DALLAS — Southwest Airlines Co. reported its first quarterly loss in 17 years, and Continental also lost money because of high summer fuel costs, but airline executives said Thursday they are more worried now about a looming recession.
The reports told a story of good and bad news — fuel prices are finally falling, but so is the economy and with it, the ability of people to travel.
“We know that demand for air travel will be adversely affected by a recession,” said Lawrence Kellner, the chief executive of Continental Airlines Inc., “and it remains to be seen how deep, wide and long the recession will be.”
Despite the losses, Continental and Southwest both beat Wall Street’s dire expectations and — helped by falling oil prices — airline stocks soared.
The two reports came a day after Delta Air Lines Inc. reported losing money during the busiest travel season of the year, and American Airlines parent AMR Corp. said it would have too without the sale of an investment business.
The airlines spent much more on fuel than they did in last year’s third quarter, but executives cheered the sharp decline in fuel prices since hitting record highs in early July. Southwest said it expected prices to fall even more in the fourth quarter.
But airlines are worried that they are merely trading one big problem for another, as global financial markets sag and indicators point to recession in the U.S.
“The main thing now is the recession and the impact on travel demand,” said Southwest CEO Gary Kelly. “We haven’t seen any impact yet. My biggest concern now is January.”
Continental executives said they were already seeing financial, auto and pharmaceutical companies cutting back sharply on travel and forcing employees to fly in coach instead of first class.
AMR and Delta officials said Wednesday they were also seeing a drop in demand even on previously strong international routes.
The financial performance of airlines usually tracks the economy very closely. Kelly and Kellner held out hope, however, that the coming recession won’t be as hard on airlines because the industry has already cut flights sharply, before travel demand falls.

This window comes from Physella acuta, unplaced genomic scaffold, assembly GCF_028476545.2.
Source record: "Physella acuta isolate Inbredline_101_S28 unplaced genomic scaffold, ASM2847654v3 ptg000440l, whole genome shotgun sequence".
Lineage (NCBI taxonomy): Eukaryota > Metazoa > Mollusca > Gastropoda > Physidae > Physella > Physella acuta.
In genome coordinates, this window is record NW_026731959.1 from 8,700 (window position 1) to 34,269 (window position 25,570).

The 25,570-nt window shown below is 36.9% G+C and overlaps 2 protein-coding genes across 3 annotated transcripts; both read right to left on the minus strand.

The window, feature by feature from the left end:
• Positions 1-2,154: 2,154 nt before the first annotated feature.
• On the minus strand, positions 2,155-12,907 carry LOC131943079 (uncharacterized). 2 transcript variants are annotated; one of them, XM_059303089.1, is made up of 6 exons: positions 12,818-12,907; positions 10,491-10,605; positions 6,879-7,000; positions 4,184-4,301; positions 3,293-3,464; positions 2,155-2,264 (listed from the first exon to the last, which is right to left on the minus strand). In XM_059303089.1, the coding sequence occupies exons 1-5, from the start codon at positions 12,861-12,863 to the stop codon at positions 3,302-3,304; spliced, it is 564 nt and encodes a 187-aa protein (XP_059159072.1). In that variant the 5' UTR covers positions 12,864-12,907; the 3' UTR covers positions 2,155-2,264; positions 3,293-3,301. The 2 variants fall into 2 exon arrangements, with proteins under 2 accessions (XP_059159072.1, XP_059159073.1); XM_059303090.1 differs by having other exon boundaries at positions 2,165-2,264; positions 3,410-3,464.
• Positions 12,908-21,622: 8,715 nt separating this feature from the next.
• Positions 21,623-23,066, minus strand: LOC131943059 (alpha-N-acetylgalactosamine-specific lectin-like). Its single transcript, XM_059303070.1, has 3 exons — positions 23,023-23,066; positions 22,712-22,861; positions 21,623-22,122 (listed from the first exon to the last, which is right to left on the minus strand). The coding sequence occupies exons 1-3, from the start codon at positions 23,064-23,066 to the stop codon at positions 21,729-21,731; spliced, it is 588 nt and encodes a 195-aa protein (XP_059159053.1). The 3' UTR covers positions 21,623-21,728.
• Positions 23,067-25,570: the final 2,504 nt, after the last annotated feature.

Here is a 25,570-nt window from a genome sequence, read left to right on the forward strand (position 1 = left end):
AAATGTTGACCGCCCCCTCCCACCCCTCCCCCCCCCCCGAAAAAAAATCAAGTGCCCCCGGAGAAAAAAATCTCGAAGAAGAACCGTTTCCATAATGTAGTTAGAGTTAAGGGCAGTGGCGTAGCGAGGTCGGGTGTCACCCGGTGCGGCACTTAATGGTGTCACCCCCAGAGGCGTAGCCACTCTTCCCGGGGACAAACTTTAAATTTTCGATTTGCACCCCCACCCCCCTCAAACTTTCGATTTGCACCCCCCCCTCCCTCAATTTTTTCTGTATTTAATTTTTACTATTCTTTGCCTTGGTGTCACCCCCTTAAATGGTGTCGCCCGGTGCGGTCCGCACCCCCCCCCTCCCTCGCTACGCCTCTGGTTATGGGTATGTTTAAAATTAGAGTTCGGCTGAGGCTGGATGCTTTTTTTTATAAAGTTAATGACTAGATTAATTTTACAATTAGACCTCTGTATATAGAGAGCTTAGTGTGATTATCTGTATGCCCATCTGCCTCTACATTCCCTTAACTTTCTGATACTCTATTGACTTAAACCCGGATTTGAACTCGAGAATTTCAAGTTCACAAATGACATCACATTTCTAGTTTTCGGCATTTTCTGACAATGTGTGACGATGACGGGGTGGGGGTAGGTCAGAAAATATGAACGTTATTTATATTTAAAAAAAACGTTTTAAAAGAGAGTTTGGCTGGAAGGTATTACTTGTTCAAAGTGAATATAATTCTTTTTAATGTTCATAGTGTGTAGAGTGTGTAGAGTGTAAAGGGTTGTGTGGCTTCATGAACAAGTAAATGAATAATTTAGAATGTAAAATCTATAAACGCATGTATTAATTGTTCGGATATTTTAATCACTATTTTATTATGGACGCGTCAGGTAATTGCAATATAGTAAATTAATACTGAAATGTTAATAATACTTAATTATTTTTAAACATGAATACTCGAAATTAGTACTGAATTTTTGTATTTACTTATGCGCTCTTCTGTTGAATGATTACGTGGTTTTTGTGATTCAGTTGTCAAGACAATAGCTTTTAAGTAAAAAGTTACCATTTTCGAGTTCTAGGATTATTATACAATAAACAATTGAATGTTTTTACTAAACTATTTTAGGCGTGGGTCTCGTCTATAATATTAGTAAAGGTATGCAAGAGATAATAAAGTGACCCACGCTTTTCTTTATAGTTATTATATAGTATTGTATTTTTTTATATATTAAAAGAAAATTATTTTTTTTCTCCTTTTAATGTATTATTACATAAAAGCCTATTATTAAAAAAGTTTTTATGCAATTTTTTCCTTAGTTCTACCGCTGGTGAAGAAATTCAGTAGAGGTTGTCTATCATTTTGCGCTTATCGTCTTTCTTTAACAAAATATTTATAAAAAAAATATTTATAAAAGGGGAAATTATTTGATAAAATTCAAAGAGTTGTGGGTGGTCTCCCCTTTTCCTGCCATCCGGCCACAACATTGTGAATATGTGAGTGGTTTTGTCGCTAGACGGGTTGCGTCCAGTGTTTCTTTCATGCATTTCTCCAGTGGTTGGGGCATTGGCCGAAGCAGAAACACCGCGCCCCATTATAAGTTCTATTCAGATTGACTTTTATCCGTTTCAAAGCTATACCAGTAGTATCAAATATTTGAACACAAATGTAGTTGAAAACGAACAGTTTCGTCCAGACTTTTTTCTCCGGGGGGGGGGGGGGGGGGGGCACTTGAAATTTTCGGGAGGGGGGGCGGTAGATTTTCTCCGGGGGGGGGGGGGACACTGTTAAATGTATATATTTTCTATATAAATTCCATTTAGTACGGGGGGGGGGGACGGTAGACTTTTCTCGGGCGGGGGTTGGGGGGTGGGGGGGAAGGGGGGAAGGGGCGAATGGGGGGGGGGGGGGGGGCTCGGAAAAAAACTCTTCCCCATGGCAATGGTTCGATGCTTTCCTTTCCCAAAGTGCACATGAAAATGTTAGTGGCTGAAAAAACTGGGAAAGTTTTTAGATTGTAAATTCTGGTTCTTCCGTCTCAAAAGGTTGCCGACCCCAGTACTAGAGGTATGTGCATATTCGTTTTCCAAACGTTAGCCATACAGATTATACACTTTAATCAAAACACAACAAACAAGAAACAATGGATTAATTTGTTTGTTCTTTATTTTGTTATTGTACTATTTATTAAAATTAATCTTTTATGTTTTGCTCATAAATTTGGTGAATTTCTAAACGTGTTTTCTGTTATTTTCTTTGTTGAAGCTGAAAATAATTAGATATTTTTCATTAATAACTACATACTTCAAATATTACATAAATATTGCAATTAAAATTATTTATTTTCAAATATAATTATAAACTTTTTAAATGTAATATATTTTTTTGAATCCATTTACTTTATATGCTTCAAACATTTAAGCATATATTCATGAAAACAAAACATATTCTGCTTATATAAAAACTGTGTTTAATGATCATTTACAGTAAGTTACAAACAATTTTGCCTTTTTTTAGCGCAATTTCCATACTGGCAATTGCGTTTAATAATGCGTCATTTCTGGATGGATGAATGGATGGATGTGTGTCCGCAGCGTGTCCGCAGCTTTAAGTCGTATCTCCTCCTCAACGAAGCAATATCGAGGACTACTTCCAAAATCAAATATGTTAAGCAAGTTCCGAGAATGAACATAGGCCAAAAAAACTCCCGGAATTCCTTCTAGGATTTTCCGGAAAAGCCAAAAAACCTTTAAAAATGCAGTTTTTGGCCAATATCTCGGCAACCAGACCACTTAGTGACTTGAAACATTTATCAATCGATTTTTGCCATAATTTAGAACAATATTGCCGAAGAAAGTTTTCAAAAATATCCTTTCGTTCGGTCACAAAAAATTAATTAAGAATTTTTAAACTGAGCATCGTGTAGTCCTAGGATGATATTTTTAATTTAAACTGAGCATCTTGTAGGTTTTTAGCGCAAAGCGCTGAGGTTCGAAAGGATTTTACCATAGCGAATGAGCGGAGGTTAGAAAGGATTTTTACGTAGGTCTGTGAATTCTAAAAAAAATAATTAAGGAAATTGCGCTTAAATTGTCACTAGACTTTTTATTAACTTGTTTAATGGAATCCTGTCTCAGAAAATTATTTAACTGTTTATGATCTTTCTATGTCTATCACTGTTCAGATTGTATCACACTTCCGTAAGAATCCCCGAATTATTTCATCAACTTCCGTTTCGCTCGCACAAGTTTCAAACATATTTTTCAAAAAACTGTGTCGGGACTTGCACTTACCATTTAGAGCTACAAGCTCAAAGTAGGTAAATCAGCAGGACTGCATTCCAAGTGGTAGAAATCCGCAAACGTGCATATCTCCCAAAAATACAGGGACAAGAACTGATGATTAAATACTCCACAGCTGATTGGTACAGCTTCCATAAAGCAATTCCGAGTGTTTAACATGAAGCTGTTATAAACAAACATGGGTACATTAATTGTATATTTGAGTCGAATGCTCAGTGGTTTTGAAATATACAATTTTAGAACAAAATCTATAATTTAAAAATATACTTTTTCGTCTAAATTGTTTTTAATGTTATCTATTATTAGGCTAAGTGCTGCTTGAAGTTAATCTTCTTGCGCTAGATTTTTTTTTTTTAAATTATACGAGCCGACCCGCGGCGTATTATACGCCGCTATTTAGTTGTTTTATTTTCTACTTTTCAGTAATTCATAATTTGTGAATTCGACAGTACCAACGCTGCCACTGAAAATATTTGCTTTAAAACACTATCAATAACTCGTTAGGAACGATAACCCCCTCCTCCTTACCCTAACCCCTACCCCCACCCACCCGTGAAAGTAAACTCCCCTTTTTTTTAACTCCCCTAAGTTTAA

Even Dallas-based Southwest expects to cut capacity 5 to 6 percent in the first quarter of next year. CEO Kelly could not remember the airline ever doing that before.
Southwest lost $120 million in the third quarter due to $247 million in charges, mostly due to writing down fuel-hedging contracts that are less valuable now that oil prices have plunged more than half since July.
Without the write-down and other charges, Southwest said it earned an operating profit of $69 million, or 9 cents per share, which was 2 cents per share better than Wall Street expected, according to a survey of analysts by Thomson Reuters.
Revenue rose 11.7 percent to $2.89 billion, beating analysts’ forecast of $2.83 billion.
Southwest has been more successful than any other airline at hedging against high oil prices. It buys options to lock in fuel at set prices, a strategy that has saved it several billion dollars this decade.
But accounting rules require Southwest to constantly update the potential value of some of those contracts, and their value tumbled as oil prices fell.
Southwest also disclosed Thursday that it tapped $400 million from a bank revolving credit account, which Kelly said would go to next year’s capital spending. Chief Financial Officer Laura Wright said Southwest would need to raise “a few hundred million dollars” more as collateral against fuel hedges if oil prices fall another $20 — to around $50 a barrel.
Some of those fabled hedges are now under water, because they anticipated oil at more than $90 a barrel, and Southwest is now unwinding some of them, Kelly said.
Still, Kelly said cheaper oil is good for Southwest. It paid $2.44 a gallon for fuel in the third quarter and expects to pay $2 a gallon in the fourth.
Continental swung to a loss of $236 million, or $2.14 per share, in the third quarter, as fuel costs jumped 68 percent to $1.5 billion.
Excluding charges such as severance costs — the airline is cutting 3,000 jobs — Houston-based Continental’s loss would have totaled $1.32 per share. That handily beat analysts’ forecast of a loss of $1.55, according to a Thomson Reuters survey.
Revenue rose nearly 9 percent to $4.16 billion, beating analysts’ $4.11 billion prediction.
Continental said it delayed delivery of two Boeing 777 jets from next year into 2010, and will delay 16 narrow-body planes from 2009 and 2010 into 2011 and beyond.
JPMorgan analyst Jamie Baker discounted the third-quarter results. He said they did not reflect the further drop in fuel prices, the effect of airline capacity reductions (which started late in the quarter) and the impact of the global economic “malaise.”
Airline stocks soared Thursday as oil prices plunged again, below $70 a barrel.
In afternoon trading, shares of Continental jumped $2.34, or 18.2 percent, to $15.18; Southwest shares gained 48 cents, 4.2 percent, to $12.04; AMR shares rose $1.40, or 16 percent, to $10.18; and Delta shares were up $1.14, 15.3 percent, to $8.58.